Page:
Former CSA Captains John Carter and James Powell search for gold and riches in the Arizona wilds in the first part of an epic verse retelling of a Princess of Mars.
My name is John Carter. I hail from Virginia.
I held to her customs and lore.
I greeted my neighbor and worshipped the Savior
and fought an unwinnable war.
Virginia gave thanks and I rose through the ranks
and they cheered as I rode on my way.
When I came home again I had half of my men
and Virginia had nothing to say.
So, my belly unfilled, I went out to Brazil
with a dream of a place in the sun
but they’d wooed us with lies and the fever and flies
did the work that the war had begun.
Still we mostly survived and we started to thrive
and I spat in the eye of the Fates
till the talk of the war got too hard to ignore
and I took a boat back to the States.
So I thought it was best if I headed out west
where you got a new start, so they said
where the talk never strayed to our noble crusade
or the widows of those that I led.
I went west with a friend that I’d met at the end
of that terrible year, ‘Sixty-Three.
Name of Captain James Powell, he was wise as an owl
or at least he was wiser than me.
Like the Spanish of old we went searching for gold
in the hills parched and bitter and burnt
where we guarded our claims and told no one our names
as we dreamed of a fortune unearned.
Unearned did I say? If you don’t count the way
that the heat nearly sent us deranged.
But be that as it may, we hit paydirt one day
and I thought that my life might have changed.
And Jim said to me “Jack, I think I should go back.
We’ll need dozens of good engineers.
We’ve uncovered a load that’s as long as a road
and we won’t reach its ending for years.”
We agreed that I’d stay and keep trouble away
while Jim rustled up men and supplies.
We’d seen hardly a soul in our dry little hole
but they say that the hills have got eyes.
When I’d felt at my worst I’d believed I was cursed
so perhaps I was drunk with relief
but I watched the sun rise and felt tears in my eyes
and it seemed to dry up all my grief.
Too elated for speech, we took one rifle each
and Jim rode down the trail to the plain.
As I watched his descent I felt more than content:
for the first time in years I felt sane.
I had holes in my shirt and I sat in the dirt
but I felt like a king on his throne.
I just sat there that day watching Jim ride away
till I noticed he wasn’t alone.
Jim was barely a dot and I couldn’t see what
was pursuing him over the flats.
And who knew if they went without evil intent?
Though I gave little credence to that.
There was hardly a tree that was not foul to see
in this sinister stretch of the West.
I have heard it proposed this is where God disposed
of the trash after making the rest.
There was hardly a man without Cain’s burning brand
and most men were a country of one.
No, this wasn’t a land where you held out your hand
if that hand wasn’t holding a gun.
Thinking thoughts such as these did not quell the unease
that completely took hold of my mind
so I got on my bay and set off right away
with the gold left for any to find.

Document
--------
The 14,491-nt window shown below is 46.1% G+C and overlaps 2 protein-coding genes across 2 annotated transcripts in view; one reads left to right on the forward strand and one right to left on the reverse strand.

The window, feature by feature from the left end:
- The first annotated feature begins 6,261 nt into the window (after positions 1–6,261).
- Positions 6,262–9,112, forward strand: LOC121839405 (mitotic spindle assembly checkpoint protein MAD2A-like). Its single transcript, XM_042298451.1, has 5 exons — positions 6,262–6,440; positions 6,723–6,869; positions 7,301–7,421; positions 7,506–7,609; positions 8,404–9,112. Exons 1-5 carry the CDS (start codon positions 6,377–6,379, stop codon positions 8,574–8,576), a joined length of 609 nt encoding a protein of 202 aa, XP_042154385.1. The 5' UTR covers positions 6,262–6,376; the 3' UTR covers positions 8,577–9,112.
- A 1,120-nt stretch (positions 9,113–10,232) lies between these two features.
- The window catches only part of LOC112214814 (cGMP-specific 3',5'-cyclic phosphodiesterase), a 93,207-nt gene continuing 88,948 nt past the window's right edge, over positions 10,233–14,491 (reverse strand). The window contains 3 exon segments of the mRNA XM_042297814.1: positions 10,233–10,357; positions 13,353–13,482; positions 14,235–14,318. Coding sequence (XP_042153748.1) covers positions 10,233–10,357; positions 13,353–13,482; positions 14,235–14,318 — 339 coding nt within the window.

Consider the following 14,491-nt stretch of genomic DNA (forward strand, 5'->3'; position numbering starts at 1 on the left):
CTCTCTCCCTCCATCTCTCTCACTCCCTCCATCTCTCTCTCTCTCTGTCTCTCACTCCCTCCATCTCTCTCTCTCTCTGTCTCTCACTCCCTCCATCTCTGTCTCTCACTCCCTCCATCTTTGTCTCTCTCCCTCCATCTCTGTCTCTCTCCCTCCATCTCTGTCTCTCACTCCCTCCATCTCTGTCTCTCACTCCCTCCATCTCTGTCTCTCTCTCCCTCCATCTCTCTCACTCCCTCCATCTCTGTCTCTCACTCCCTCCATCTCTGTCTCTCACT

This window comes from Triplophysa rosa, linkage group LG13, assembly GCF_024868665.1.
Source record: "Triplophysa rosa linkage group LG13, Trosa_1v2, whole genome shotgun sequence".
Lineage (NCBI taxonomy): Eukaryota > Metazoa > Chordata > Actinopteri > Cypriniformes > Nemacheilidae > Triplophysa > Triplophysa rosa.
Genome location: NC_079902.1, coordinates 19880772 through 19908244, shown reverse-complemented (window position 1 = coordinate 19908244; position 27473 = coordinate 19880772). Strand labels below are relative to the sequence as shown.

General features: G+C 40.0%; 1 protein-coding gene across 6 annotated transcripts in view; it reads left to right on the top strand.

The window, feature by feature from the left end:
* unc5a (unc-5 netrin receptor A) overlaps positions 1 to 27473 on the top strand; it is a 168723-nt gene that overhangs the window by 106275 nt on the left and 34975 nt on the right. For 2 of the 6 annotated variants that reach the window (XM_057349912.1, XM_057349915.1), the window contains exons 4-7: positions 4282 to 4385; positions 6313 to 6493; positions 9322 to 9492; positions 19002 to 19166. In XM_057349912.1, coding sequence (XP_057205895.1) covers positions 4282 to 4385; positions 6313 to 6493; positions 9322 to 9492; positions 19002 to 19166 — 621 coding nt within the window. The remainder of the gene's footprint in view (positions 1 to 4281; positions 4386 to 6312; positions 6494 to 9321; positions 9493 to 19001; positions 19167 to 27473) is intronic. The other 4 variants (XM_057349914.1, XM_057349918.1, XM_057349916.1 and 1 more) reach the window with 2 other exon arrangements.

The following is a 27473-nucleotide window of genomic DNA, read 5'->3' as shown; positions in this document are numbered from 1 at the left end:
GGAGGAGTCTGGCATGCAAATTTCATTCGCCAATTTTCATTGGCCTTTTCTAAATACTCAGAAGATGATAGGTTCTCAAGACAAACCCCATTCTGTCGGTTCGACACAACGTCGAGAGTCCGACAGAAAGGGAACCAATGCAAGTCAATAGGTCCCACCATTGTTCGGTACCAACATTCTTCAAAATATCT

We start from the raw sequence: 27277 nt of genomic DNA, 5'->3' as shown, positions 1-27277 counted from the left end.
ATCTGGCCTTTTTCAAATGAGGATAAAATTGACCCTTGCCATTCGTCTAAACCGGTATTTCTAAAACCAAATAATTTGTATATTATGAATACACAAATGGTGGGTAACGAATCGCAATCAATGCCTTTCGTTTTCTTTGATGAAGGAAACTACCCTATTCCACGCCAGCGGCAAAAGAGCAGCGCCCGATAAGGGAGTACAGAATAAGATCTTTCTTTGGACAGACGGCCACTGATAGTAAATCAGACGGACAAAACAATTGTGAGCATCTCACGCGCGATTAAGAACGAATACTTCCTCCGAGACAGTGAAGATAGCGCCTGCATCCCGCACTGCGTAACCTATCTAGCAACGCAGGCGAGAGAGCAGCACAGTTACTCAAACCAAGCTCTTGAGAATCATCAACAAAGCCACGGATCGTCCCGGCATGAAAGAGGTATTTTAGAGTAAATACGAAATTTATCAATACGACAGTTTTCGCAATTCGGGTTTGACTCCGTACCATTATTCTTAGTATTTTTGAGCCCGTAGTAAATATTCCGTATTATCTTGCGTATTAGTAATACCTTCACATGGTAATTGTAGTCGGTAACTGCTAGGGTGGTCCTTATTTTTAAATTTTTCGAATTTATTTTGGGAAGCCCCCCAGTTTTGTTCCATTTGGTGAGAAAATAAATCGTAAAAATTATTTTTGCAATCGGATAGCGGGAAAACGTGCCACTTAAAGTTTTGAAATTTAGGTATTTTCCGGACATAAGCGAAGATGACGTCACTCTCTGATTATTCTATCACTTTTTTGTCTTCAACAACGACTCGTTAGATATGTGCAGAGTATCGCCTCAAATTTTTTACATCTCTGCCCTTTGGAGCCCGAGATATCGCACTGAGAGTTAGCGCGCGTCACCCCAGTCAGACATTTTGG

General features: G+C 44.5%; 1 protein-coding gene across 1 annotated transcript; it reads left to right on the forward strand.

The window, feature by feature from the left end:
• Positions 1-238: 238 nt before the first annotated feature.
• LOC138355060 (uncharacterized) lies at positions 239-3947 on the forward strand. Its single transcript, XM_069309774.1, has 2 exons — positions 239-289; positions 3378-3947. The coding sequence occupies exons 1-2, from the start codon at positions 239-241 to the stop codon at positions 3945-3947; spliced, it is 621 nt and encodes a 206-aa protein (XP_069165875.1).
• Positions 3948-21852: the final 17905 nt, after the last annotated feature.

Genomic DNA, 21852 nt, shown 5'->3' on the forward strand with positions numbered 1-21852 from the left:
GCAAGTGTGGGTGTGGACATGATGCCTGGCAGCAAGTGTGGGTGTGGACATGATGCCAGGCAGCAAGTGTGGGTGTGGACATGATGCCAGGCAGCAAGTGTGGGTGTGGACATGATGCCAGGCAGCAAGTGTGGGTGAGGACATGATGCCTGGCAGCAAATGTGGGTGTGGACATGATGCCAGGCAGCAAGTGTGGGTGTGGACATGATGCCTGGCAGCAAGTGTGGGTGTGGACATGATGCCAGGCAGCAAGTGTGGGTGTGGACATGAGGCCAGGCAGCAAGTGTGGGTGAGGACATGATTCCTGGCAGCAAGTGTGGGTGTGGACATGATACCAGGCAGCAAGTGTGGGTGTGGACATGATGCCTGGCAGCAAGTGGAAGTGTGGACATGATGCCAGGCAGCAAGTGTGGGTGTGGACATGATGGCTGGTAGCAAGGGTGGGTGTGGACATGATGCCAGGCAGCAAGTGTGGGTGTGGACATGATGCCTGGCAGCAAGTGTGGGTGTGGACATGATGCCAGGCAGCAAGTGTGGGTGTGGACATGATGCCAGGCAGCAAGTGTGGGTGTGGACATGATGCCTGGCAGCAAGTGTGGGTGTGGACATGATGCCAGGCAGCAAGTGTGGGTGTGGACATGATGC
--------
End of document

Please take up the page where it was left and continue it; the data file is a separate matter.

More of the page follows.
When the sun had near gone I was still riding on
as if chased by the Devil’s own hordes
though I knew very well that the only real Hell
was the one I was riding towards.
For in these parts the law was as rough and as raw
as the men it was bringing to heel
and most took the advice that “They can’t hang you twice
so you may as well murder as steal.”
I rode on through the night, vainly hoping for sight
of a cloud of dust swirling ahead
till I saw what they’d left from their cowardly theft.
It was Jim, lying injured or dead.
When I made my way near it was horribly clear
they had done what the Yankees could not.
Jim had lived as he died: with a gun at his side
and I counted four bandits were shot.
I abandoned the chase, not from mercy or grace
but because of the hope that I lacked
just as if a great weight made of merciless Fate
was immovably bound to my back.
As I buried poor Jim I felt envy for him
for his pain was at least at an end
and I wondered “O Lord, the next time you grow bored
what new grief will it please you to send?”
My existence on Earth from the day of my birth
seemed unspeakably empty and base.
All my mountain of gold left me utterly cold
and I hated the whole human race.
I looked up at the sky as if asking God “Why?”
but I saw no Creator to ask.
If He really was there He was hidden from prayer
like a bandit who creeps in a mask.
And I raved in my mind “Are you wicked or blind?
Are you Jesus, or Devil, or Fate?
Have you chosen to hide, gone demented or died?
Who rules over this Earth that I hate?”
As I looked at the stars my gaze fixed upon Mars
which was burning as brightly as shame
and that god of the sword seemed a more likely Lord
than the one the apostles proclaimed.
As with Richmond ablaze I could not turn my gaze
till it seemed that all else disappeared
as it hung in the sky like the lone baleful eye
of that Odin the Vikings revered.
And it seemed that I heard a demand without words
from that terrible god of the North
in a voice of command that I could not withstand
that decreed that this mortal come forth.
Then, against every clause of all natural laws
I flew up like a giant’s spear hurled.
I could do naught but look, as if caught on the hook
of an angler whose lake was the world.
Yes, my will to resist felt no stronger than mist
as I sped like a moth to the light
yet I freely confess, as I’m sure you will guess,
I had but little will left to fight.
James Hutchings lives in Melbourne, Australia. He fights crime as Poetic Justice, but his day job is acting. You might know him by his stage-name ‘Brad Pitt.’ He can be found at http://apolitical.info/teleleli